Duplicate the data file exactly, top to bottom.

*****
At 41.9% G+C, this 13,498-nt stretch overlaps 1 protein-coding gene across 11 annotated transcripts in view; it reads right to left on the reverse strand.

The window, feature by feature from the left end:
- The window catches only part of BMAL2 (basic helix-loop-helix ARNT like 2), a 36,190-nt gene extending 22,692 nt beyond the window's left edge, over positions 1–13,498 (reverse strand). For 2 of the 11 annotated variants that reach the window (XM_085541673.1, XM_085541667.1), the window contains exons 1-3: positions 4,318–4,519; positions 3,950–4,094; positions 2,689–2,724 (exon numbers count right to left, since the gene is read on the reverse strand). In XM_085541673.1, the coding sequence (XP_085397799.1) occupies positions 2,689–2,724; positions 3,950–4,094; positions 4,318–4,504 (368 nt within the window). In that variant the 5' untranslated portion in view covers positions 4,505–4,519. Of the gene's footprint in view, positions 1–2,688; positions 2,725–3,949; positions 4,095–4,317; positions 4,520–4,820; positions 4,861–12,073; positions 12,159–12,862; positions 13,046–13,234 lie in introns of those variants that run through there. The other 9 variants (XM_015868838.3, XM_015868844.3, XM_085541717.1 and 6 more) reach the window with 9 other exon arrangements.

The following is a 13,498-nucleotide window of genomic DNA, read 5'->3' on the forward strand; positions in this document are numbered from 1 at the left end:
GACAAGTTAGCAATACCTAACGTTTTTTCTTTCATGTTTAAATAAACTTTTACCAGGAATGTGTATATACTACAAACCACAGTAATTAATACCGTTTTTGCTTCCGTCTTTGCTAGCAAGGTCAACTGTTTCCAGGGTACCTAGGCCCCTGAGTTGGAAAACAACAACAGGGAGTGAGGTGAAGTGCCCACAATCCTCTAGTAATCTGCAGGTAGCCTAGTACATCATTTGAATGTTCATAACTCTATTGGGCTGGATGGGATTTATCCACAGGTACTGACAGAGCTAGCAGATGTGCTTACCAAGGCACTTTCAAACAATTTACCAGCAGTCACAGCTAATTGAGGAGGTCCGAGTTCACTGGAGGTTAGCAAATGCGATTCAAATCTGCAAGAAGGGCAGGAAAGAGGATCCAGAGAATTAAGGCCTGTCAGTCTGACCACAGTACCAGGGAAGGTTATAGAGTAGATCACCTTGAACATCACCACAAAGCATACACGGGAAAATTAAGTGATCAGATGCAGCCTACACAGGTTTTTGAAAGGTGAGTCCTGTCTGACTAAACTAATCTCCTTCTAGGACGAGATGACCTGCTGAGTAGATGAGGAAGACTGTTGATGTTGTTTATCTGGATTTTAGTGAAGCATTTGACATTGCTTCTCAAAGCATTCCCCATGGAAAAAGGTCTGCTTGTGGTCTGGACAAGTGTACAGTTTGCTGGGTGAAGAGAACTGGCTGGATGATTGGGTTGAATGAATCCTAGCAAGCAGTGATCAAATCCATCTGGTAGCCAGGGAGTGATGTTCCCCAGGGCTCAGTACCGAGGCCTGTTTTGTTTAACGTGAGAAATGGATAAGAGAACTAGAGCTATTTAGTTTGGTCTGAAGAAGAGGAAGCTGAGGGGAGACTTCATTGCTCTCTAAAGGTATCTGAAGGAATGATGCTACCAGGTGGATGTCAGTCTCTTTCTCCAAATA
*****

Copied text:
At 41.9% G+C, this 13,498-nt stretch overlaps 1 protein-coding gene across 11 annotated transcripts in view; it reads right to left on the reverse strand.

The window, feature by feature from the left end:
- The window catches only part of BMAL2 (basic helix-loop-helix ARNT like 2), a 36,190-nt gene extending 22,692 nt beyond the window's left edge, over positions 1–13,498 (reverse strand). For 2 of the 11 annotated variants that reach the window (XM_085541673.1, XM_085541667.1), the window contains exons 1-3: positions 4,318–4,519; positions 3,950–4,094; positions 2,689–2,724 (exon numbers count right to left, since the gene is read on the reverse strand). In XM_085541673.1, the coding sequence (XP_085397799.1) occupies positions 2,689–2,724; positions 3,950–4,094; positions 4,318–4,504 (368 nt within the window). In that variant the 5' untranslated portion in view covers positions 4,505–4,519. Of the gene's footprint in view, positions 1–2,688; positions 2,725–3,949; positions 4,095–4,317; positions 4,520–4,820; positions 4,861–12,073; positions 12,159–12,862; positions 13,046–13,234 lie in introns of those variants that run through there. The other 9 variants (XM_015868838.3, XM_015868844.3, XM_085541717.1 and 6 more) reach the window with 9 other exon arrangements.

The following is a 13,498-nucleotide window of genomic DNA, read 5'->3' on the forward strand; positions in this document are numbered from 1 at the left end:
GACAAGTTAGCAATACCTAACGTTTTTTCTTTCATGTTTAAATAAACTTTTACCAGGAATGTGTATATACTACAAACCACAGTAATTAATACCGTTTTTGCTTCCGTCTTTGCTAGCAAGGTCAACTGTTTCCAGGGTACCTAGGCCCCTGAGTTGGAAAACAACAACAGGGAGTGAGGTGAAGTGCCCACAATCCTCTAGTAATCTGCAGGTAGCCTAGTACATCATTTGAATGTTCATAACTCTATTGGGCTGGATGGGATTTATCCACAGGTACTGACAGAGCTAGCAGATGTGCTTACCAAGGCACTTTCAAACAATTTACCAGCAGTCACAGCTAATTGAGGAGGTCCGAGTTCACTGGAGGTTAGCAAATGCGATTCAAATCTGCAAGAAGGGCAGGAAAGAGGATCCAGAGAATTAAGGCCTGTCAGTCTGACCACAGTACCAGGGAAGGTTATAGAGTAGATCACCTTGAACATCACCACAAAGCATACACGGGAAAATTAAGTGATCAGATGCAGCCTACACAGGTTTTTGAAAGGTGAGTCCTGTCTGACTAAACTAATCTCCTTCTAGGACGAGATGACCTGCTGAGTAGATGAGGAAGACTGTTGATGTTGTTTATCTGGATTTTAGTGAAGCATTTGACATTGCTTCTCAAAGCATTCCCCATGGAAAAAGGTCTGCTTGTGGTCTGGACAAGTGTACAGTTTGCTGGGTGAAGAGAACTGGCTGGATGATTGGGTTGAATGAATCCTAGCAAGCAGTGATCAAATCCATCTGGTAGCCAGGGAGTGATGTTCCCCAGGGCTCAGTACCGAGGCCTGTTTTGTTTAACGTGAGAAATGGATAAGAGAACTAGAGCTATTTAGTTTGGTCTGAAGAAGAGGAAGCTGAGGGGAGACTTCATTGCTCTCTAAAGGTATCTGAAGGAATGATGCTACCAGGTGGATGTCAGTCTCTTTCTCCAAATA